Geological Hazard Investigations
Geological hazard investigations include the monitoring of earthquakes, volcanos activities, fault activities, landslides, land subsidence, coastal change, and hazards caused by other geologic processes. In order to understand the distribution and potential of geological hazards, the CGS undertakes various kinds of geological surveys and studies to provide the essential information for making decision on disaster prevention and mitigation plans.
The CGS currently focuses on the following fields:
- Active fault investigations.
- Landslide and potentially large-scale landslide investigations.
- Soil liquefaction investigations.
- Others, such as land subsidence, coastal erosion, tsunami, and volcanic investigations.
I. Active Fault Investigations
Faults cause major earthquakes and hazards in Taiwan. Since 1997, the CGS commenced the investigation of active faults to understand their geological nature, characteristics and recurrence interval.
The goals are as below:
A. Conducting active fault investigation with the methods of field survey, geodesy, borehole drilling, resistivity method, ground penetrating radar, seismic survey, and trenching.
B. Monitoring active faults with the methods of borehole strain meter (GTSM), continuous monitoring of environmental chemical gases, GPS, precise leveling, and PS-InSAR
C. Assessing fault reactivation probability by integrating parameters such as fault length, recurrence interval, the last active time and long-term slip rate.
D. Providing active fault information service for the general public by setting up web database with maps, reports and geodesy of active fault investigation.
• 1998: Publish the “Explanatory Test of the Active Fault Map of Taiwan. Scale 1:500,000.”
• 1999: Publish the "Surface rupture map and related geological reports of the Chi-Chi earthquake".
• 2000: Published the 2nd edition of " Explanatory Test of the Active Fault Map of Taiwan. Scale 1:500,000.”
• 2007: Published “Active Faults of Northern Taiwan: Explanatory Test for the Strip Maps of Active Faults. Scale 1: 25,000.” and “Active Faults of Southwestern Taiwan: Explanatory Test for the Strip Maps of Active Faults. Scale 1: 25,000.”
• 2008: Published “ Active Faults of Central Taiwan: Explanatory Test for the Strip Maps of Active Faults. Scale 1: 25,000.”
• 2009: Published “Active Faults of Eastern and Southern Taiwan: Explanatory Test for the Strip Maps of Active Faults. Scale 1: 25,000.”
• 2012: Published the "1/500,000 Active Fault Map of Taiwan: An Explanatory Text (2012 Edition)”.
II. Investigation of Landslide and Potentially Large-scale Landslide-prone Geology
Mountains occupy two-thirds of Taiwan's territory and many metropolitan areas of Taiwan are surrounded by slope lands. Due to the steep landform and complicated geological structure, earthquakes and torrential rains, along with heavy subtropical weathering and erosion, often trigger hazardous landslide and debris flows.
Since 1999, the CGS has carried out the following projects:
A. Investigation and analysis: evaluating aerial photos, high resolution LiDAR DEM and conducting field surveys to pinpoint landslide sites and potentially large-scale landslide sites.
B. Susceptibility evaluation: using geographic information system (GIS) and statistical methods to integrate data from on-site investigation, geomorphological data, geological data and other relevant data to model and analyze landslides.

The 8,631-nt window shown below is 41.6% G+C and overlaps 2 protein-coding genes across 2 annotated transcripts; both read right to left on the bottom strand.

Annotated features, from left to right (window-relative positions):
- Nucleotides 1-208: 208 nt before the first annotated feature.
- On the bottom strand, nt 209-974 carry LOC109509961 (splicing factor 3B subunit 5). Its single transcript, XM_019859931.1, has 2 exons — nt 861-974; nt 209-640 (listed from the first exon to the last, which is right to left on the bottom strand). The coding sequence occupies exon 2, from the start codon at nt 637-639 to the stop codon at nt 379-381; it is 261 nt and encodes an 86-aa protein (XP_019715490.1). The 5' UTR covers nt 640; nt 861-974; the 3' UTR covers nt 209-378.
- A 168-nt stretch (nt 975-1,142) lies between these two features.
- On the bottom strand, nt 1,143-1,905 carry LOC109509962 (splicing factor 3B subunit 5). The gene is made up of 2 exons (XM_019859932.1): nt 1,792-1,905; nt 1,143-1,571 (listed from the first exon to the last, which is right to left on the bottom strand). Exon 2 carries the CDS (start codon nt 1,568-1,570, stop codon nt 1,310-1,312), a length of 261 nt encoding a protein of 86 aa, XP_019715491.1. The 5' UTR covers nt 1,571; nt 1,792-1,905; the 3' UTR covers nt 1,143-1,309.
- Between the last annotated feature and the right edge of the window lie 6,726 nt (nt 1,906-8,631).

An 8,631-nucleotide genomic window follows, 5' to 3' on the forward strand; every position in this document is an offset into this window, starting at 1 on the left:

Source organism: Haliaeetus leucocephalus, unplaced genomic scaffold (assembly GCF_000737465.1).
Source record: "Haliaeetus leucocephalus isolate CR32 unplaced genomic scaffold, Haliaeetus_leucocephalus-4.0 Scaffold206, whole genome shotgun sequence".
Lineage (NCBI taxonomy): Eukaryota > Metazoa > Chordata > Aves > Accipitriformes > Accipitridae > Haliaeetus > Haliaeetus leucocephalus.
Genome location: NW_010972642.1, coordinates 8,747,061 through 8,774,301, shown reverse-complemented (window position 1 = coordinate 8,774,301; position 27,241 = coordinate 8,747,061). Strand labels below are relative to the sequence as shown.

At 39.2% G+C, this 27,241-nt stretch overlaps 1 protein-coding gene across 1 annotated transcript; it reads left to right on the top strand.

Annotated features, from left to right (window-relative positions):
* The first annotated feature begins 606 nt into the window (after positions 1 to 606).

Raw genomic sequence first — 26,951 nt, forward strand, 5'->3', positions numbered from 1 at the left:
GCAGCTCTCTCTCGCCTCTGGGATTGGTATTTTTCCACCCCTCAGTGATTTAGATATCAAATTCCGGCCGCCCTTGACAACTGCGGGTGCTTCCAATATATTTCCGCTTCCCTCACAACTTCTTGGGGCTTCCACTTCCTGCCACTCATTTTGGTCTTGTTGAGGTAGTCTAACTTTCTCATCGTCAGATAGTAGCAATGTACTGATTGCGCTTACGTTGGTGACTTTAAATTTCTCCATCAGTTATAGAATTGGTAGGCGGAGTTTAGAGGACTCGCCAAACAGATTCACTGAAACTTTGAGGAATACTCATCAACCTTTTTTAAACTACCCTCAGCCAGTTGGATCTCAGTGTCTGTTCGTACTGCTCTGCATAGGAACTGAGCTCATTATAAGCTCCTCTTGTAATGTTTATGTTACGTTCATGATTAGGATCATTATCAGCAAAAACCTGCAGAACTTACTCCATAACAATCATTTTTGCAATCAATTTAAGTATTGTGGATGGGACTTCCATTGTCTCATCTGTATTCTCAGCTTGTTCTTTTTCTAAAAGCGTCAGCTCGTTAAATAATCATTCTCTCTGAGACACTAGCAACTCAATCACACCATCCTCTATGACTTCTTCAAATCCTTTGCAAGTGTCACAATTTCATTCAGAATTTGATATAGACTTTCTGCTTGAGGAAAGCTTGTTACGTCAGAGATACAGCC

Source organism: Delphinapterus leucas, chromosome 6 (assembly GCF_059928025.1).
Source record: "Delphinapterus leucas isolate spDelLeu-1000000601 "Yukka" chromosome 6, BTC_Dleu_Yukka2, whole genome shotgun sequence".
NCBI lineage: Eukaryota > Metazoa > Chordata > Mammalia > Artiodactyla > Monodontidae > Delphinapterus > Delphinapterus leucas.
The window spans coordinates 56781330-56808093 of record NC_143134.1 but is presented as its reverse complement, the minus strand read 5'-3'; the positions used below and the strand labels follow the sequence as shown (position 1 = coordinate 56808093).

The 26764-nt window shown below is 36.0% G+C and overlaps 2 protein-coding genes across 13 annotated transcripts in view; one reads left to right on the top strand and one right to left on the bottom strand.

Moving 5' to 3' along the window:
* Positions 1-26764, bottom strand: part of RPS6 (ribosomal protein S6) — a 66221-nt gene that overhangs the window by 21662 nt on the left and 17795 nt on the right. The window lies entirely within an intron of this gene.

C. Compilation of information: Compiling all data and information to map the distribution of potential landslide sites and susceptibility analyses.
• 1999 to 2006: Completed landslide inventory and hazard evaluation of Taiwan.
• 2002 to 2004: Completed geological investigation of the Chi-Chi earthquake induced landslides.
• 2007 to 2010: Conducted assessment and monitoring of the potential hazard of geologically sensitive areas.
• 2006 to 2013: Completed geological investigation and established database for the upstream watersheds of flood-prone areas.
• 2010 to 2015: Completed mapping island-wide high resolution LiDAR DEM maps and underwent geological investigation of potentially large-scale landslides after typhoon Morakot.
• 2011 to 2014: Strengthening application of geo-hazard investigation results in slope land areas.
III. Soil Liquefaction
Taiwan is located at the junction of plates and has frequent seismic activities. In the plain areas where the groundwater level is high and sediments are loose, soil liquefaction may be triggered by strong earthquakes.
Since 2010, the CGS started constructing the 3D geological information bank of soil liquefaction to make the public aware of its risk and thus to mitigate hazards. In 2016, due to severe damages caused by Meinong Earthquake in Tainan, where massive constructions were destroyed partly due to soil liquefaction. Hence, completing soil liquefaction data and making them available to the public becomes an important task of CGS.
The main works include:
A. Hydrogeological investigations in plain areas: establishing hydrogeological framework and groundwater conceptual models, and identifying major groundwater recharge areas, provide information to delineate the geologically sensitive areas
B. Completed hydrogeological surveys and assessing the groundwater resources in mountainous areas
C. Established a comprehensive hydrogeological database for public queries
• 2013: Completed compiling results of the survey and evaluation of soil liquefaction areas of Taipei and Kaohsiung cities..
• 2016: Compiled the survey and evaluation of areas of potential soil liquefaction hazards of Yilan, Hsinju, Taichung, Changhua, Yunlin, Chiayi, Tainan, and Pingtung urban areas.
• 2016: Published soil liquefaction information and completed a national inquiry system for soil liquefaction.